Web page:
Pet Gate. As I've mentioned in the first part of this guide, once you bring a deaf animal into your home, you're likely have to use a baby gate or pet gate for training them. You don't have to, but it's going to be extremely useful and make things easier for you and your pup. Once again, there are many brands and options available, so do your research and pick the one that fits your needs best. The Regalo pet gate is one of the best in terms of its cost-for-value; it's affordable, good quality and highly praised by other owners as well as our editors here at Top Dog Tips.

Pet Stroller. Finally, this is not an essential item neither for hearing dogs nor for hearing impaired ones; however, a dog stroller can be very useful for owners of dogs with hearing problems, especially when you're still going through the initial stages of training and particularly so with a deaf puppy. Samantha has previously reviewed many dog strollers and tested different brands, so I recommend reading her article and watching the video. The Pet Gear No Zip pet stroller is one of all our favorite and fits many types of dogs.

The above dog supplies for deaf dogs aren't essential but they can come to be extremely useful, especially for people who are new to caring for hearing impaired animals and are just about to go through the initial training phase.

10. Books on Caring for Deaf Pups

My final suggestion for anybody thinking of adopting a deaf pooch, or having just adopted one, is to not only research and read online but grab a book (or maybe three) for a more detailed explanations and stories from other owners of hearing impaired animals. Below are some of my favorite books on the subject.

The above four books are a mixture of training and care advice, and stories from people who have adopted one or more deaf pets that can be extremely inspiration and educational for anybody about to do that.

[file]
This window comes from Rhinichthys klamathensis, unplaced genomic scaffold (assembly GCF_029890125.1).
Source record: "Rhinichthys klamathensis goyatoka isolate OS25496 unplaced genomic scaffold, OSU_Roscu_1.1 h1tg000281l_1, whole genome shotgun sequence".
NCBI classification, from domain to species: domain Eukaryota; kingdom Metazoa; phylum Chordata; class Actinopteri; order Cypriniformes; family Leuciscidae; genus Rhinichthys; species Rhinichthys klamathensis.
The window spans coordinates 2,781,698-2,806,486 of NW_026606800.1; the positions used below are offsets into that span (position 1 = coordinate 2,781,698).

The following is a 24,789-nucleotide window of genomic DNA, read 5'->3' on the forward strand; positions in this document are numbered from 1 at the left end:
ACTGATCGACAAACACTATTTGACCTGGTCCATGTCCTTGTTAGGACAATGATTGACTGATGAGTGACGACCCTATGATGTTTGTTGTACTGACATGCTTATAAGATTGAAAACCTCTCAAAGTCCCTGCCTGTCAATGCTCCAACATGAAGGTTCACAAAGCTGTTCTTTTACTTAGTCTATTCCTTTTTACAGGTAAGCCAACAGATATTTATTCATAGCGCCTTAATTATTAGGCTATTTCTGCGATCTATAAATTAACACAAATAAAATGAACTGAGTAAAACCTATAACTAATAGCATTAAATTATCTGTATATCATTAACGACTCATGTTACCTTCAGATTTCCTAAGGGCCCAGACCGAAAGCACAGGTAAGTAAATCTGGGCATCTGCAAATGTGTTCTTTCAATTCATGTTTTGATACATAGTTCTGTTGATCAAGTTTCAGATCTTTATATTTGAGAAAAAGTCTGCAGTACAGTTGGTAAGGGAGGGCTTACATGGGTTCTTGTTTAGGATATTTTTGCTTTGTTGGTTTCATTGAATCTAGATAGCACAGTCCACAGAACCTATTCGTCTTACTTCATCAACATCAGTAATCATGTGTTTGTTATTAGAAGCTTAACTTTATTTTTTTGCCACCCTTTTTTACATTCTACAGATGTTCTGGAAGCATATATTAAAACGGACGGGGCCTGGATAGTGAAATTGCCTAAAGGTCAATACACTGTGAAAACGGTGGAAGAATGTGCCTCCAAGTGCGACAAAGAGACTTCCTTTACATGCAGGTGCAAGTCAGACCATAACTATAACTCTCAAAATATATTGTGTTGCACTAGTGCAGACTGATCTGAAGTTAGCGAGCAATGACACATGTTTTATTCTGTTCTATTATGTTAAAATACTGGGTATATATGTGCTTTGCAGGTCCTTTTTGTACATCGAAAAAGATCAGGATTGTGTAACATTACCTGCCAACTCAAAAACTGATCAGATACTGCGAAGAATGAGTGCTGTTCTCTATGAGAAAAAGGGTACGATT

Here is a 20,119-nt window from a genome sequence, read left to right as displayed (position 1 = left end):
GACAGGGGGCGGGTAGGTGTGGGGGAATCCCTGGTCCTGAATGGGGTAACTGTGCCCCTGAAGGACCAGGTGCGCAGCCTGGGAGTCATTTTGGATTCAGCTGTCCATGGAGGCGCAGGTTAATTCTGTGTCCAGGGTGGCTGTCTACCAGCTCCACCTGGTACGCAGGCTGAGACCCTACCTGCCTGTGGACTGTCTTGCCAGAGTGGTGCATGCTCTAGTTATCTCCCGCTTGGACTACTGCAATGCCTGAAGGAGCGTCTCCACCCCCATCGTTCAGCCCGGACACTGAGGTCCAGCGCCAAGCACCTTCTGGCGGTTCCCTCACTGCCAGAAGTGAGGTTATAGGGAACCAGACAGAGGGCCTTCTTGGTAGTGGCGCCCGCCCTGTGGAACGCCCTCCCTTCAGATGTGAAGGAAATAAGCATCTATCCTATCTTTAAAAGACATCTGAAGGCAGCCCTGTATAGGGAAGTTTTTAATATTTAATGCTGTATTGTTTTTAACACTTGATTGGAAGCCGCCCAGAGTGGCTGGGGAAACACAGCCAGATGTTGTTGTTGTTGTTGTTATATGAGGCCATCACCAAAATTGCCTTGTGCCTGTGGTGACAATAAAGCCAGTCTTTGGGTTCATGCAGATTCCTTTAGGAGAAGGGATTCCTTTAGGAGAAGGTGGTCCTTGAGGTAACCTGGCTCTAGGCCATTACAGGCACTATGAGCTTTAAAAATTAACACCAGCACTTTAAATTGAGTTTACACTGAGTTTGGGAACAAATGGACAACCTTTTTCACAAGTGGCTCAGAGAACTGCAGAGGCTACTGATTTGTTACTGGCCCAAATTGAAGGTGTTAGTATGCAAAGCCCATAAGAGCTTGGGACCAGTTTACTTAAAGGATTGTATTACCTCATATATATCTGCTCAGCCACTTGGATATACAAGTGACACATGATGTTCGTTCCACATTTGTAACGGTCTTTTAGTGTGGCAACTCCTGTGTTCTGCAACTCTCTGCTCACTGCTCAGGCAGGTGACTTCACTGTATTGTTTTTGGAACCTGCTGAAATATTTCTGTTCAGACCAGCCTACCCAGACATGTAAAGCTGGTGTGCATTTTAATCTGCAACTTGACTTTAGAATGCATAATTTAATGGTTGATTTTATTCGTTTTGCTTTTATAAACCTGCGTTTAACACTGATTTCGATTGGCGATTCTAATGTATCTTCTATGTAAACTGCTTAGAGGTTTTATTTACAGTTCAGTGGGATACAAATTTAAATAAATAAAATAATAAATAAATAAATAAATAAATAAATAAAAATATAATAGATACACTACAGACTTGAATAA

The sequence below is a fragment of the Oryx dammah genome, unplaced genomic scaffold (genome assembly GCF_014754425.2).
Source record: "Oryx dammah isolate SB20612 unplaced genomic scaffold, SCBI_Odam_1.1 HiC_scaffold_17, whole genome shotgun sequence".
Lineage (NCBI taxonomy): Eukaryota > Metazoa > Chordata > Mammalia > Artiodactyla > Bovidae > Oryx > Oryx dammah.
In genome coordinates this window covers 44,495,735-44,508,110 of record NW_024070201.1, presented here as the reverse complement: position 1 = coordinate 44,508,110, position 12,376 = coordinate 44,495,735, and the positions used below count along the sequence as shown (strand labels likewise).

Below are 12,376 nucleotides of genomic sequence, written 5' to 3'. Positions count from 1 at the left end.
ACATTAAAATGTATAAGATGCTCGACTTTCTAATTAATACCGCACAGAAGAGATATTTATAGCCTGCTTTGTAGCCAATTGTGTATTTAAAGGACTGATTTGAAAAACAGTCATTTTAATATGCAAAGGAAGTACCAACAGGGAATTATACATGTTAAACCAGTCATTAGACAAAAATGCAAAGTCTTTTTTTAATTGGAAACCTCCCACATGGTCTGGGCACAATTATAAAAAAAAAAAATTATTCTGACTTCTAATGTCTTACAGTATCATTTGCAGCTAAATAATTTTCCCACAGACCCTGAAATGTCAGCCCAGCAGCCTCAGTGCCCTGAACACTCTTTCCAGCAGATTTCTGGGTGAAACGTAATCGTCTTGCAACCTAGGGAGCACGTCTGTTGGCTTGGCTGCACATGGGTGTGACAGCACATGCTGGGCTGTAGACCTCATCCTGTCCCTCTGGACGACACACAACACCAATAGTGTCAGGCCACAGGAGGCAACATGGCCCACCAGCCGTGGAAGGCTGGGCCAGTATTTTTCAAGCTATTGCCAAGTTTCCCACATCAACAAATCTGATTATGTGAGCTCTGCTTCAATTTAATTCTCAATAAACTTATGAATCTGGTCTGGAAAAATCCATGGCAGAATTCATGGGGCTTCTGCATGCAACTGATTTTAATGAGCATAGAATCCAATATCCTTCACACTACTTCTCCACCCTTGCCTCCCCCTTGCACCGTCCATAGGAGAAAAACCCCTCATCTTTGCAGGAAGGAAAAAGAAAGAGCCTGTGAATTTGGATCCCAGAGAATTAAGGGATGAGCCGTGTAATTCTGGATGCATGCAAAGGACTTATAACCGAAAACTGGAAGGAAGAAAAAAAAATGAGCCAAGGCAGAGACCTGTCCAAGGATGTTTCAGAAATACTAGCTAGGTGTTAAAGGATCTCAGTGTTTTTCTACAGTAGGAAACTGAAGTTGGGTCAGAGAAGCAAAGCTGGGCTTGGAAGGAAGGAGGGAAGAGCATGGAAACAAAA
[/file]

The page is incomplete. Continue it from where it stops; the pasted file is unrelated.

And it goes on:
Deaf Dogs Ownership FAQ’s

“Can I own a deaf dog in a household with children?”

Yes! As a parent, you should always educate your children about how to properly and safely interact with animals. Yes, this teaching is going to be a little different for children who are going to be around deaf pups, but it’s no more work than it is with a “typical” dog.

That said, however, it’s important to know your deaf pet before bringing them home. If they just don’t like children, they’re not going to start liking children just because you gave them a home. Get to know any dog’s personality before you bring them home to a household with children.

“How do I get my deaf dog to look at me?”

Because your dog is deaf you are going to have to use a technique other than calling them to get their attention. One of the most effective methods of calling your deaf dog’s attention is to thump the heel of your foot on the floor to cause vibrations.

Other owners of deaf dogs rely on vibration collars (these are NOT the same as shock collars). These collars vibrate gently around your dog’s neck to let them know that they are being called.

It’s also important to teach your deaf animal a command for “Look”. We taught our first black Labrador this command even though he was hearing because it was one word that automatically let him know that we wanted him to look at us and stop what he was doing.

As your deaf pupper gets used to living with you and learning to obey your hand signals, they will learn to look to you naturally when they see you signing or carrying out a command that they are familiar with. Until then, however, we recommend teaching the “look” command using hand signals accompanied with deliciously stinky treats that will capture your dog’s attention.

“I have more questions about caring for deaf dogs.”

If you have any other questions about owning a deaf animal, it’s best to consult your veterinarian, the rescue you adopted from, or if you joined an online community, that is a great resource too. If you’re feeling overwhelmed and just don’t know where to start, we recommend heading over to the blog Deaf Dogs Rock where Julia Levitt and her deaf pooch Nitro share their life experiences together.

READ NEXT: The Complete Guide to Fostering a Dog